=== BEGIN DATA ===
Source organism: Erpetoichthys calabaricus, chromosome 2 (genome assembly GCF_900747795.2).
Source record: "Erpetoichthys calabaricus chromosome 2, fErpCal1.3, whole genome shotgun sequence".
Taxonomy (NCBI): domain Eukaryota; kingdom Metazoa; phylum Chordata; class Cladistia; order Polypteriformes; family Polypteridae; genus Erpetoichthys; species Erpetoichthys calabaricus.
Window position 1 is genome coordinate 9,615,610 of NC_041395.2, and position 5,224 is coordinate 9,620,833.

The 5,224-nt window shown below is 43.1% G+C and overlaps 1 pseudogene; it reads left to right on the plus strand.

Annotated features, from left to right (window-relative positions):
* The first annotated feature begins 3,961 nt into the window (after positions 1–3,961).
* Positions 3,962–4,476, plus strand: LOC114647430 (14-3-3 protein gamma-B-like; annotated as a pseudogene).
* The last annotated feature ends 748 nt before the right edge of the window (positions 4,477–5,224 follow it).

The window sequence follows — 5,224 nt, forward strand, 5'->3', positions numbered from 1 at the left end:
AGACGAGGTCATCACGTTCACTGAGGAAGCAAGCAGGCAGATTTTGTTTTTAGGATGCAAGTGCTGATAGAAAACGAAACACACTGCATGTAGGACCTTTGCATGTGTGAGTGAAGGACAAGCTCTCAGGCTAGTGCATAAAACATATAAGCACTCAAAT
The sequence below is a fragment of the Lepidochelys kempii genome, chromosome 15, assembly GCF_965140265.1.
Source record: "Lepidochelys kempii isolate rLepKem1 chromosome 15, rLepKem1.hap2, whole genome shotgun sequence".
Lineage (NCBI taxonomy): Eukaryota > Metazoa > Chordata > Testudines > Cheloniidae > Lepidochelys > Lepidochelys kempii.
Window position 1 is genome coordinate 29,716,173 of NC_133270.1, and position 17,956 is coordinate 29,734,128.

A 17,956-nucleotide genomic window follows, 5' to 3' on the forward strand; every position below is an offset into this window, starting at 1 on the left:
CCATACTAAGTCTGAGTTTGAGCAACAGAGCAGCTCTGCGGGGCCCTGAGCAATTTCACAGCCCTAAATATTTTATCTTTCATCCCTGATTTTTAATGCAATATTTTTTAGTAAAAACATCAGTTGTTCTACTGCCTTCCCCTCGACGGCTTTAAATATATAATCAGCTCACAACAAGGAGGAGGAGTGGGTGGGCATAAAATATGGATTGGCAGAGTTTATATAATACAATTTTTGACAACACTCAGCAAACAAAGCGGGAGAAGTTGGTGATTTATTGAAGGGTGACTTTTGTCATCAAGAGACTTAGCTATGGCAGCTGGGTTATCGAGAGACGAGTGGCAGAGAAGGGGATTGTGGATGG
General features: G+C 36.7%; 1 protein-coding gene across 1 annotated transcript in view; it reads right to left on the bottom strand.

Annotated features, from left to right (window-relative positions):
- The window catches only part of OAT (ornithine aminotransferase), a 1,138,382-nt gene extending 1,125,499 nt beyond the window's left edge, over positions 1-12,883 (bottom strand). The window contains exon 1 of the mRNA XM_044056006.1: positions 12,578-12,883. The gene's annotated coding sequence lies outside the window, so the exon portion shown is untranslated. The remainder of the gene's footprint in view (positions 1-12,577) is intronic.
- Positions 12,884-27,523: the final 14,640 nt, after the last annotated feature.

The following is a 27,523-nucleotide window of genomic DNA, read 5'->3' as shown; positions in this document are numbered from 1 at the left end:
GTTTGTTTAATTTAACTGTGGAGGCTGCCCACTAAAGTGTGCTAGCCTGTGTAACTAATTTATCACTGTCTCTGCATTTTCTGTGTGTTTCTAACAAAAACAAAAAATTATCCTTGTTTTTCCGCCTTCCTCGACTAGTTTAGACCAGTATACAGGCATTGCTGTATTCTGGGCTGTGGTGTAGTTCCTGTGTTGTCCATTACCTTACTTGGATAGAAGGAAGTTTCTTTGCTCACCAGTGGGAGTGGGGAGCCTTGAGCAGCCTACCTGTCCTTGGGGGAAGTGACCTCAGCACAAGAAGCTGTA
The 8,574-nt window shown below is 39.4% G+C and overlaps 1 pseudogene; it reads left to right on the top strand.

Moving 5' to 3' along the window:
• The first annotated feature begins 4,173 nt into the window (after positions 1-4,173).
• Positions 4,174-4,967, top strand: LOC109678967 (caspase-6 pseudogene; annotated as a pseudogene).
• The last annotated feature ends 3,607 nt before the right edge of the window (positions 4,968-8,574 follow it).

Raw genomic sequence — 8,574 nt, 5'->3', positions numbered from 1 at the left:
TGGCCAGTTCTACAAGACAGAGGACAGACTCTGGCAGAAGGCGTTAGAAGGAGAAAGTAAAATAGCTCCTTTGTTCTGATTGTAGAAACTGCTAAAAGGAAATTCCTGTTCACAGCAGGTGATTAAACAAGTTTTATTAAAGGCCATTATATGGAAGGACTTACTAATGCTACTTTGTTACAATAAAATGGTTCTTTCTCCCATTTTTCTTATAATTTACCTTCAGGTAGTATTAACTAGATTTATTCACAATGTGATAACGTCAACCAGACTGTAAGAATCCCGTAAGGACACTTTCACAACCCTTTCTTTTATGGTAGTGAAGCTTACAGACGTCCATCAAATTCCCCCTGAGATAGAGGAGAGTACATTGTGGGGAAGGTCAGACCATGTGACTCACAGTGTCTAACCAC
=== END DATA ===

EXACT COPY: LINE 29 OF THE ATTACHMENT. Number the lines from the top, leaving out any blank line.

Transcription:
Raw genomic sequence — 8,574 nt, 5'->3', positions numbered from 1 at the left: